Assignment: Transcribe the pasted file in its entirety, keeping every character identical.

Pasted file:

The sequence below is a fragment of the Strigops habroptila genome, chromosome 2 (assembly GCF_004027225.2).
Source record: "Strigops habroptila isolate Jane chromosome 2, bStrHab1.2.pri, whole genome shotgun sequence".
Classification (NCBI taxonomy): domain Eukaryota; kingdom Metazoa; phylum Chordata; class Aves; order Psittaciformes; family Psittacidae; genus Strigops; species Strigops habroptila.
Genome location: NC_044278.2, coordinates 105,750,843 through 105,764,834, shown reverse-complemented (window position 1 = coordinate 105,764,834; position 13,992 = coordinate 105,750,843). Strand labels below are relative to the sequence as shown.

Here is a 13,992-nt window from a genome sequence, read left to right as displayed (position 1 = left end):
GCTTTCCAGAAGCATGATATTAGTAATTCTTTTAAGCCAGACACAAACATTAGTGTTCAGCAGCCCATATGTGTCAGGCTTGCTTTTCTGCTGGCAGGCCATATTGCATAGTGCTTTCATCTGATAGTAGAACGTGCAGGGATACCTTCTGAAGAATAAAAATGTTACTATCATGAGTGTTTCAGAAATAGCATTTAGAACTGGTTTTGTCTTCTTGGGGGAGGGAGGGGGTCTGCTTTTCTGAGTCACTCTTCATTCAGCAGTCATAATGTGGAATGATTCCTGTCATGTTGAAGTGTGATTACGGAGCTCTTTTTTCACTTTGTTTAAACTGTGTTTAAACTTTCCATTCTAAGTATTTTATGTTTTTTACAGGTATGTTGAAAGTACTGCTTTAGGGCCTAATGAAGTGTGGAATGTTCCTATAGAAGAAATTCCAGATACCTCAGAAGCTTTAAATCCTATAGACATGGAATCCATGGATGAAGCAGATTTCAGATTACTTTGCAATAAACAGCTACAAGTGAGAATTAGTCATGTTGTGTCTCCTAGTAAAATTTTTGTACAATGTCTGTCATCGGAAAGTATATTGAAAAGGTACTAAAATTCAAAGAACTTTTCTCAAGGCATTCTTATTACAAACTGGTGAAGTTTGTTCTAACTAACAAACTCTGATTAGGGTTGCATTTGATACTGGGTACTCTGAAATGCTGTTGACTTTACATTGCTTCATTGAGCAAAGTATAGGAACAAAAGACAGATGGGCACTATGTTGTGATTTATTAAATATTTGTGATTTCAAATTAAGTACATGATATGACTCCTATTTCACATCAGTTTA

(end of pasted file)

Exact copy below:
The sequence below is a fragment of the Strigops habroptila genome, chromosome 2 (assembly GCF_004027225.2).
Source record: "Strigops habroptila isolate Jane chromosome 2, bStrHab1.2.pri, whole genome shotgun sequence".
Classification (NCBI taxonomy): domain Eukaryota; kingdom Metazoa; phylum Chordata; class Aves; order Psittaciformes; family Psittacidae; genus Strigops; species Strigops habroptila.
Genome location: NC_044278.2, coordinates 105,750,843 through 105,764,834, shown reverse-complemented (window position 1 = coordinate 105,764,834; position 13,992 = coordinate 105,750,843). Strand labels below are relative to the sequence as shown.

Here is a 13,992-nt window from a genome sequence, read left to right as displayed (position 1 = left end):
GCTTTCCAGAAGCATGATATTAGTAATTCTTTTAAGCCAGACACAAACATTAGTGTTCAGCAGCCCATATGTGTCAGGCTTGCTTTTCTGCTGGCAGGCCATATTGCATAGTGCTTTCATCTGATAGTAGAACGTGCAGGGATACCTTCTGAAGAATAAAAATGTTACTATCATGAGTGTTTCAGAAATAGCATTTAGAACTGGTTTTGTCTTCTTGGGGGAGGGAGGGGGTCTGCTTTTCTGAGTCACTCTTCATTCAGCAGTCATAATGTGGAATGATTCCTGTCATGTTGAAGTGTGATTACGGAGCTCTTTTTTCACTTTGTTTAAACTGTGTTTAAACTTTCCATTCTAAGTATTTTATGTTTTTTACAGGTATGTTGAAAGTACTGCTTTAGGGCCTAATGAAGTGTGGAATGTTCCTATAGAAGAAATTCCAGATACCTCAGAAGCTTTAAATCCTATAGACATGGAATCCATGGATGAAGCAGATTTCAGATTACTTTGCAATAAACAGCTACAAGTGAGAATTAGTCATGTTGTGTCTCCTAGTAAAATTTTTGTACAATGTCTGTCATCGGAAAGTATATTGAAAAGGTACTAAAATTCAAAGAACTTTTCTCAAGGCATTCTTATTACAAACTGGTGAAGTTTGTTCTAACTAACAAACTCTGATTAGGGTTGCATTTGATACTGGGTACTCTGAAATGCTGTTGACTTTACATTGCTTCATTGAGCAAAGTATAGGAACAAAAGACAGATGGGCACTATGTTGTGATTTATTAAATATTTGTGATTTCAAATTAAGTACATGATATGACTCCTATTTCACATCAGTTTA